Clunes couple Marie and Ron Wynd have a foot in two camps when it comes to paying rates on their 67ha property – they pay money to the Lismore City and Byron Shire councils, but Lismore is the dearer of the two.
Clunes couple Marie and Ron Wynd have a foot in two camps when it comes to paying rates on their 67ha property – they pay money to the Lismore City and Byron Shire councils, but Lismore is the dearer of the two.

Lismore rates double Byron

MARIE and Ron Wynd may sometimes wish their 67-hectare rural property at Clunes was located a little more to the east.

This is because the farm straddles both the Byron Shire and Lismore City council areas. For each hectare located in Lismore they pay more than double the amount they pay for each hectare located in Byron Shire.

For each of their 8.5 hectares in Lismore Council they pay $90.31.

But for each hectare in Byron Shire, they pay just $35.88.

The Wynds, who have lived there for 55 years, said they just paid the bills and didn't give it much thought. “What's the sense in kicking up a fuss?” Mr Wynd said.

But they are pleased Lismore City Council provides services in return for the rates.

“We get something from them. We get a road entrance, things like that,” Mrs Wynd said.

“Byron doesn't do anything for us.”

The Wynds are among the thousands of Lismore residents paying the highest council rates in the region.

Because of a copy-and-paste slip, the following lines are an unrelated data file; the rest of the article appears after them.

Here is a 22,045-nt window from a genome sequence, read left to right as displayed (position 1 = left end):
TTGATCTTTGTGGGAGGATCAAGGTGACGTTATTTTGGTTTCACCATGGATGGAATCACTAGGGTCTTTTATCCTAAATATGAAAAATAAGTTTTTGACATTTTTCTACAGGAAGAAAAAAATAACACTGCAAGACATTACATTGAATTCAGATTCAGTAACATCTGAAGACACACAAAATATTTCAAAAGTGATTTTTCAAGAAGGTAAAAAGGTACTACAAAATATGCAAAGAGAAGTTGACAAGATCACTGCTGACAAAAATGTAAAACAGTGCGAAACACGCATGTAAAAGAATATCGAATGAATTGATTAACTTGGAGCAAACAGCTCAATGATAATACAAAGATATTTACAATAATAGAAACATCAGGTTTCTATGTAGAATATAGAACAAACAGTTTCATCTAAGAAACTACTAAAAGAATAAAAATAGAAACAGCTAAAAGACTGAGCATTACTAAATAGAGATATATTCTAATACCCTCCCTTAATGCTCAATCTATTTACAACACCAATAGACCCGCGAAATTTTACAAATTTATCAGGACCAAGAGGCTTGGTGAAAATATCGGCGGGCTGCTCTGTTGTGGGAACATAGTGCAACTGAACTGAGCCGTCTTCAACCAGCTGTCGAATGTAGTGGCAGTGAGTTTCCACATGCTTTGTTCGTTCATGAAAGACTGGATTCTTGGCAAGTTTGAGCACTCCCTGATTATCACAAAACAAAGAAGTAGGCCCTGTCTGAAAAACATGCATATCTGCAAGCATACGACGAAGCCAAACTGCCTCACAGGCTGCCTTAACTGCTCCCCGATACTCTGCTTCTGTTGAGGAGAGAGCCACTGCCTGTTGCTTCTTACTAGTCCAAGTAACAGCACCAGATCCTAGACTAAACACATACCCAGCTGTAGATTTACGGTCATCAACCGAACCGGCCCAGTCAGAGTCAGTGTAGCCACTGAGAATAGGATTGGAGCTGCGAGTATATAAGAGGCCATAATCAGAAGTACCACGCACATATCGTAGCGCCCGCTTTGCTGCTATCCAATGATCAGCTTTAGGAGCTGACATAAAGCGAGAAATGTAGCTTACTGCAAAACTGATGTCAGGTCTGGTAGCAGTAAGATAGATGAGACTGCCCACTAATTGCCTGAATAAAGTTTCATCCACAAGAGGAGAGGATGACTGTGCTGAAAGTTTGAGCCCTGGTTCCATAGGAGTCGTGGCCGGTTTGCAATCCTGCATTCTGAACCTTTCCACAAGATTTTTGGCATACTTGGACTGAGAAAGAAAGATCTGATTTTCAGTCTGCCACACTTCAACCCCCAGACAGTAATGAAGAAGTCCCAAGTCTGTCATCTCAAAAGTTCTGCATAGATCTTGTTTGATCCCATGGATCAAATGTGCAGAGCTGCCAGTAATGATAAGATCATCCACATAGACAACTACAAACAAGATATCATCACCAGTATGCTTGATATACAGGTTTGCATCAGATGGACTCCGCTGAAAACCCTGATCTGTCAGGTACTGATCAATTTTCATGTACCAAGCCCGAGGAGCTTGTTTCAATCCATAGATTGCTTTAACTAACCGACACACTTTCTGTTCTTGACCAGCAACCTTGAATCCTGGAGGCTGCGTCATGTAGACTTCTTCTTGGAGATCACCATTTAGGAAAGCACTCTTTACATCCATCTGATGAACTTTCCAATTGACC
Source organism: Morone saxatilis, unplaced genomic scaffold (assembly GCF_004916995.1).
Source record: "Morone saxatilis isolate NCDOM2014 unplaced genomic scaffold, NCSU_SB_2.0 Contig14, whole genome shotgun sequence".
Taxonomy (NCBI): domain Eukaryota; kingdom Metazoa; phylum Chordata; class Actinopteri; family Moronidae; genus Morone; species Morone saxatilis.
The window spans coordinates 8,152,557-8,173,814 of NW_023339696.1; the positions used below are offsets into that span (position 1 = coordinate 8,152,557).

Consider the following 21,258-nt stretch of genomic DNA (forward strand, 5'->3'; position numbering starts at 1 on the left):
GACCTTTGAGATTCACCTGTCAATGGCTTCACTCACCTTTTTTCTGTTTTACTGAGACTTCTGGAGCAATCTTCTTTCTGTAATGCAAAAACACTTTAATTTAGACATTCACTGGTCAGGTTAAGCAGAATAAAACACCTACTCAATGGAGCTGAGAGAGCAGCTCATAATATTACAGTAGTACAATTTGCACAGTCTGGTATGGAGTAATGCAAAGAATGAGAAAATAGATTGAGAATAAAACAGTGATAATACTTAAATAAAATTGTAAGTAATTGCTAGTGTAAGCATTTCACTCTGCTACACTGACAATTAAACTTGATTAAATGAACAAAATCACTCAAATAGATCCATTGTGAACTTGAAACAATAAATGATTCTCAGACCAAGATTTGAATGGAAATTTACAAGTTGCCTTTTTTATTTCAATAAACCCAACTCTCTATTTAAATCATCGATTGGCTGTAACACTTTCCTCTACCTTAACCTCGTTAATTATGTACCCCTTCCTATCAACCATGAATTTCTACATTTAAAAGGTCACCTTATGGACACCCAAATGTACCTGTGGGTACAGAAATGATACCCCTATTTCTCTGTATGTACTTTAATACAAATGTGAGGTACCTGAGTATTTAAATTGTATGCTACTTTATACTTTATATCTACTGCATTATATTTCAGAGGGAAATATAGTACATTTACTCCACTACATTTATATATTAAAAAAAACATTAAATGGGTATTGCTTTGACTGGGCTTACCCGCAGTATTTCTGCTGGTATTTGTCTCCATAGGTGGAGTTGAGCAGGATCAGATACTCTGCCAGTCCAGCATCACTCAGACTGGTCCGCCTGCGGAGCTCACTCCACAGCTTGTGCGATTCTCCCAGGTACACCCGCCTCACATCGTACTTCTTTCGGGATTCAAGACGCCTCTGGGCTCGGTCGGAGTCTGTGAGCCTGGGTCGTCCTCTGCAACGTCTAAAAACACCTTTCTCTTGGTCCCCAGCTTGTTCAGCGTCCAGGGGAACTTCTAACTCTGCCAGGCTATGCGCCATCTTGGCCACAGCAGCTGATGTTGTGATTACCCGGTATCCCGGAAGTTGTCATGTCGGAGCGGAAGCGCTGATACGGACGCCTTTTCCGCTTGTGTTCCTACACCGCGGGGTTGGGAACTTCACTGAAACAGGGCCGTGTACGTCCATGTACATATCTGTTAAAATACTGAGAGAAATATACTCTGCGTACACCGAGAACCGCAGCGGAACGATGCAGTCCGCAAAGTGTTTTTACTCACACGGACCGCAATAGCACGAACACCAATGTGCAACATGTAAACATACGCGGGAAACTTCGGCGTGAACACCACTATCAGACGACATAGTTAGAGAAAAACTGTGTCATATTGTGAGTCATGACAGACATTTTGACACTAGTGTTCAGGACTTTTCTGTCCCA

According to a new report comparing local government areas across NSW, average Lismore residential rates are $865.08, which is $130 dearer than the State average for 2007-08 of $732.

Byron Shire rate were also above the NSW average, but only by $50, while Ballina's rates were more than $130 below the average. Richmond Valley's were more than $200 below the mean, and Kyogle's were more than $150 below.

Lismore's farmland rate was also higher than any other on the Northern Rivers.

Lismore mayor Jenny Dowell said the council's rates included a base rate and an additional sum based on land value.

“A couple of years ago, Lismore did a big overhaul of its rates and we had community consultation,” she said. “We did a full consultation that was highly successful.

“Some people's rates went down and some went up, but the total value of the rates council gathers did not increase as a percentage of our total income.”

Cr Dowell said rates were spent on community services, as well as its massive road network.

“We have an incredible number of kilometres of rural roads,” she said.

Byron was spending the largest proportion on servicing debt out of all Northern Rivers councils, and spent just $31.44 per person in 2007-08 on environmental management and health, compared with Lismore's $47.19. Lismore spent $30 less per person on community services than Byron, while Kyogle spent the least.

The comparative report also showed Lismore's population had grown by just 0.1 per cent over the past five years on average, while Byron's had grown by 0.62pc, Ballina's by 1.04pc, Richmond Valley's by 1.02pc, and Kyogle's shrunk by 1.76pc.

COMPARISON

Average council residential rates 2007-08:

• Lismore $865.08 (increase of 3.6 per cent)

  • Byron $783.85 (increase of 5.7pc)
  • Ballina $598.07 (increase of 4.6pc)
  • Richmond Valley $514.81 (increase of 10.7pc)
  • Kyogle $575.64 (increase of 4.7pc)
  • State average $732

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